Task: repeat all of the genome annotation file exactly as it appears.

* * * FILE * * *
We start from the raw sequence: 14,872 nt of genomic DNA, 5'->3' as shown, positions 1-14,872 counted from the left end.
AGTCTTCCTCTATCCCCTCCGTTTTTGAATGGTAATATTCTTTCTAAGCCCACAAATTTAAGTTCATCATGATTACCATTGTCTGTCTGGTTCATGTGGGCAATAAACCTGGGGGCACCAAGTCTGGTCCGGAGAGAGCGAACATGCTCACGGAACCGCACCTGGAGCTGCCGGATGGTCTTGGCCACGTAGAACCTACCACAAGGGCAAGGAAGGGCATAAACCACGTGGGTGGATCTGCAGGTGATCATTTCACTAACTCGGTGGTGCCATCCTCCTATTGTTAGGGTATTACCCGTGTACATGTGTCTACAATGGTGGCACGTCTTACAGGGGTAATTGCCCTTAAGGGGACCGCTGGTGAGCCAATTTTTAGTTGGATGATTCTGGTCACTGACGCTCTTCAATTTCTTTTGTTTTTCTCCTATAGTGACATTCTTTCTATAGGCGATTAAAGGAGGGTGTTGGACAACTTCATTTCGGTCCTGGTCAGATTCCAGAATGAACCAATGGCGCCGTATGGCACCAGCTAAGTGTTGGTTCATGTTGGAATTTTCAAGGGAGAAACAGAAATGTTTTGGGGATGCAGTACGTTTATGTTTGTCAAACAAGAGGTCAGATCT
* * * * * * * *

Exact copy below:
We start from the raw sequence: 14,872 nt of genomic DNA, 5'->3' as shown, positions 1-14,872 counted from the left end.
AGTCTTCCTCTATCCCCTCCGTTTTTGAATGGTAATATTCTTTCTAAGCCCACAAATTTAAGTTCATCATGATTACCATTGTCTGTCTGGTTCATGTGGGCAATAAACCTGGGGGCACCAAGTCTGGTCCGGAGAGAGCGAACATGCTCACGGAACCGCACCTGGAGCTGCCGGATGGTCTTGGCCACGTAGAACCTACCACAAGGGCAAGGAAGGGCATAAACCACGTGGGTGGATCTGCAGGTGATCATTTCACTAACTCGGTGGTGCCATCCTCCTATTGTTAGGGTATTACCCGTGTACATGTGTCTACAATGGTGGCACGTCTTACAGGGGTAATTGCCCTTAAGGGGACCGCTGGTGAGCCAATTTTTAGTTGGATGATTCTGGTCACTGACGCTCTTCAATTTCTTTTGTTTTTCTCCTATAGTGACATTCTTTCTATAGGCGATTAAAGGAGGGTGTTGGACAACTTCATTTCGGTCCTGGTCAGATTCCAGAATGAACCAATGGCGCCGTATGGCACCAGCTAAGTGTTGGTTCATGTTGGAATTTTCAAGGGAGAAACAGAAATGTTTTGGGGATGCAGTACGTTTATGTTTGTCAAACAAGAGGTCAGATCT